• Villains by Necessity: It's a plot point that the fictional constellation which is variously called by the names the Scarf in Bariga/the Six Lands, Moonblood to Nathauans, Fors Mor (the Great Waterfall) by the old druids and Selkin's Tail by the centaurs gets overlooked as a clue to Ki'kartha's Test. In Ki'kartha's culture, it symbolized her goddess Mula of Healing and Fresh Water, dubbed the Water-Giver because of this. It's described as a shining band of stars and possibly loosely based on the real Milky Way.

    Live-Action TV 
  • In The Adventures of Pete & Pete, Artie (the strongest the wooooorld!) has his own unofficial constellation.
  • Beastmaster: After one of her unicorns is killed by an ambitious and corrupt royal advisor, The Sorceress takes the remaining two and places them in the sky as a constellation (later removed by her mentor The Ancient One as punishment for her inappropriate behavior).
  • Doctor Who: Gallifrey is in the "constellation of Kasterborous". Exactly what this means is open to debate, given a constellation only exists from a certain frame of reference, and we're never given one. The Doctor Who Expanded Universe has come up with a number of theories, including that Time Lords define "constellations" four-dimensionally, which somehow means it's possible for Gallifrey's system to be in one from its own perspective; that it's a constellation in Earth's sky, but in the distant future; and that the Doctor meant to say "star system" but got confused. The same issues apply to other constellations the Doctor has used as reference points, including Scythia (location of Ribos, "The Ribos Operation"), Cetus (location of Varos, "Vengeance on Varos") and Canthares (location of the Canthares supernova, "Image of the Fendahl").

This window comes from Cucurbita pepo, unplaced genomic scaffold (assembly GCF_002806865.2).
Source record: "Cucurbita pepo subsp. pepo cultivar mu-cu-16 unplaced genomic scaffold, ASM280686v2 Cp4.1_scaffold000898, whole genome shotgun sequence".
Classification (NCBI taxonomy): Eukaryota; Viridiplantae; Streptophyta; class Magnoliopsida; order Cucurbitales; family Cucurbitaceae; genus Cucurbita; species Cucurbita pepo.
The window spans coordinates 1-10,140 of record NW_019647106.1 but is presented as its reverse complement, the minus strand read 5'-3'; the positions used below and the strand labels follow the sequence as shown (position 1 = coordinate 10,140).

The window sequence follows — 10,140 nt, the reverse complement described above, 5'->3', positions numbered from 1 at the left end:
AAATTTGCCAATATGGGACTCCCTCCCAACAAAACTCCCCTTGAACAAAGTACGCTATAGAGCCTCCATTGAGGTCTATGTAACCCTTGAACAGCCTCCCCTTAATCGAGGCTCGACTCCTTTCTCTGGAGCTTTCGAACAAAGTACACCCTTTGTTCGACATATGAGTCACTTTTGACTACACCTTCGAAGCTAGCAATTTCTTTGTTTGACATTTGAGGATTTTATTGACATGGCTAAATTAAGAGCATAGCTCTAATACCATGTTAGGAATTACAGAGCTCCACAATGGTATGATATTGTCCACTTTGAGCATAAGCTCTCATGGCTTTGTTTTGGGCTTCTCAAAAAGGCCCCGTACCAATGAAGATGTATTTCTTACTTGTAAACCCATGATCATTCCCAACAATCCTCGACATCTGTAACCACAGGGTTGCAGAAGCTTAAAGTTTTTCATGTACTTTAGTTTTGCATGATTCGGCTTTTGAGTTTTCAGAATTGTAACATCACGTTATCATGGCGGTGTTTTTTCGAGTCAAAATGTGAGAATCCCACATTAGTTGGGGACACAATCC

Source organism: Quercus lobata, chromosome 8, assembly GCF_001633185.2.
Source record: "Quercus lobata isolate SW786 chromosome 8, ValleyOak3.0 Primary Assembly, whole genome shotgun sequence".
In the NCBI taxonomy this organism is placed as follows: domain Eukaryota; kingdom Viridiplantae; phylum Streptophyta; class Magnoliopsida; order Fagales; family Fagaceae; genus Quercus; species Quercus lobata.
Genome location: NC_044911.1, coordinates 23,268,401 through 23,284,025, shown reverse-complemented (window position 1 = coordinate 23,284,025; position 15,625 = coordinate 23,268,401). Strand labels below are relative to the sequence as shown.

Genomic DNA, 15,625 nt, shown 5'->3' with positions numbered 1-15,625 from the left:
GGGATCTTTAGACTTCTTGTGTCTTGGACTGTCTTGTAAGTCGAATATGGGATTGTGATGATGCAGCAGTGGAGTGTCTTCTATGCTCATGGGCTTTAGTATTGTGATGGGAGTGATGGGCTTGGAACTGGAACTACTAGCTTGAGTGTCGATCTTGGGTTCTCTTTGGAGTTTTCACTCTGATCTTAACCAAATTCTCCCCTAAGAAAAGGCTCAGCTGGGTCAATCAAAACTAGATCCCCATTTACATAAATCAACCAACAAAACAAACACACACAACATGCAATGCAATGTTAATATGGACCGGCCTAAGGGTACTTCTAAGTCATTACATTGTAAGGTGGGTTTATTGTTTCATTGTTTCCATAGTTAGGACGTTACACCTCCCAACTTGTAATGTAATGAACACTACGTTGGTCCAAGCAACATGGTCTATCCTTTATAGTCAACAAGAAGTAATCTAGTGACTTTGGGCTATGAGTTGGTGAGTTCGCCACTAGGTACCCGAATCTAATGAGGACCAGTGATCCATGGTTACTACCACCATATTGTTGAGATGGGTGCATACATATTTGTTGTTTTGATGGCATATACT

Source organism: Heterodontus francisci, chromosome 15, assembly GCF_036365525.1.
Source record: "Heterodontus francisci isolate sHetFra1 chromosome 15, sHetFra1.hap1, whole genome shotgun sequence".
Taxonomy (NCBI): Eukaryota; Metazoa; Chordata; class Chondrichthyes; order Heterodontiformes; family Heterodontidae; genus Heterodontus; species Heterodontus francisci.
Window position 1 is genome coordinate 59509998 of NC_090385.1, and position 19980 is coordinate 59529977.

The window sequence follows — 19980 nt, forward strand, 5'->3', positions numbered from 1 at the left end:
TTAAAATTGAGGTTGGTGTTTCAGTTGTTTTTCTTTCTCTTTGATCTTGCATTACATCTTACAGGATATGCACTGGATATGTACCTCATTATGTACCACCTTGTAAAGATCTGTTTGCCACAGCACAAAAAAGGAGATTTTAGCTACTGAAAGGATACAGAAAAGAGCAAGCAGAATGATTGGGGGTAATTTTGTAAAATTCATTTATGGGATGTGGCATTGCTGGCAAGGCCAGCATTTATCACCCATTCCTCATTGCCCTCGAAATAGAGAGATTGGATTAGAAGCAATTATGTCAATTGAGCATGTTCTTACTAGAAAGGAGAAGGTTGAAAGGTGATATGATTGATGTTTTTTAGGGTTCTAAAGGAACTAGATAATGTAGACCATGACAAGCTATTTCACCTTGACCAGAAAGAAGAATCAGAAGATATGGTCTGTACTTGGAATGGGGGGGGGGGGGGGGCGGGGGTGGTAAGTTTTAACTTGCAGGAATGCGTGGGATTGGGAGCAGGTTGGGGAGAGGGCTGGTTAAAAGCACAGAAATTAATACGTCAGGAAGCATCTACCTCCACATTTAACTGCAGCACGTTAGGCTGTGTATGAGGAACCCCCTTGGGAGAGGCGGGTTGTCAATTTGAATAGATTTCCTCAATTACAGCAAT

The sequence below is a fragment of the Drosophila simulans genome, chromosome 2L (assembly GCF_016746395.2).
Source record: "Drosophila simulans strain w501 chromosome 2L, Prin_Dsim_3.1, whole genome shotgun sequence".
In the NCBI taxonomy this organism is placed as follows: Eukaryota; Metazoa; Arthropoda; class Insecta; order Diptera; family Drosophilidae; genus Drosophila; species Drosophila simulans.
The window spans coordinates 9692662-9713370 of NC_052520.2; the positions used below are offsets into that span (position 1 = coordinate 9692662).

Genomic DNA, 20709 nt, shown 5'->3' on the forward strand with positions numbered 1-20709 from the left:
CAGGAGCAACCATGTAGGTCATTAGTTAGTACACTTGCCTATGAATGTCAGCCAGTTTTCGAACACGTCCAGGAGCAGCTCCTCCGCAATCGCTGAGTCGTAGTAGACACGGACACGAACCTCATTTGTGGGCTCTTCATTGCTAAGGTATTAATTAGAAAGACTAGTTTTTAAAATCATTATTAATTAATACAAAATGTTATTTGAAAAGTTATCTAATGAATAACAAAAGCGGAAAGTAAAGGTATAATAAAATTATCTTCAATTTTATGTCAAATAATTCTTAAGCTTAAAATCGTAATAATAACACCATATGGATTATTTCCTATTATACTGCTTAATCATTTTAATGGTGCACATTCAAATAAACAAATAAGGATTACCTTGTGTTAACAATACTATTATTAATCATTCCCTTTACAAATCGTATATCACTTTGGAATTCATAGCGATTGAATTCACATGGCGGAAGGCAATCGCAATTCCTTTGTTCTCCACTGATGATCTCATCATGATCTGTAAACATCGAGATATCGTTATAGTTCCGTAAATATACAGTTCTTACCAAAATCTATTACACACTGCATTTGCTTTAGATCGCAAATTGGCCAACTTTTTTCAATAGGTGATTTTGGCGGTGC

• Gekisou Sentai Carranger: Parodied (like pretty much everything else); the five members of Pegasus Garage get their power from constellations based on cars, because this show is gloriously stupid and likes being that way.
  • Mystery Science Theater 3000: The episode "Hercules" deconstructs the whole constellations-as-a-motif when Crow complains he doesn't see the figures of ancient legend in the night sky. Servo attempts to update the constellations to reflect "modern sensibilities", creating elaborate constructs such as "The Ham Sandwich", "The New Christy Minstrels" and, out of a mere eleven stars, "Picasso's Guernica." Frustrated, Crow comes back with a "modern" constellation of his own, consisting of two stars:
    Crow: (sarcastic) It's a pencil. The eraser's almost gone.
  • Room 101: Played for laughs in an episode when Esther Rantzen expresses a dislike for astrology, Paul Merton shows the audience the stars that make up Capricorn, then says "No way are those stars showing a goat to me, if you can do that, you can take another part of the sky and do this to it", then shows another group of stars linked together to form a TV set, a chair and a lamp.
  • The Orville: One episode features an alien civilization entirely governed by astrology. One of the stars in one of their constellations died millennia ago making the sign (and every born under it) an ill omen.
  • Star Trek: Deep Space Nine: In the episode "Second Sight" Sisko points out that the Bajorans call a particular constellation "The Runners. I can never figure out if they're running toward something or away from something."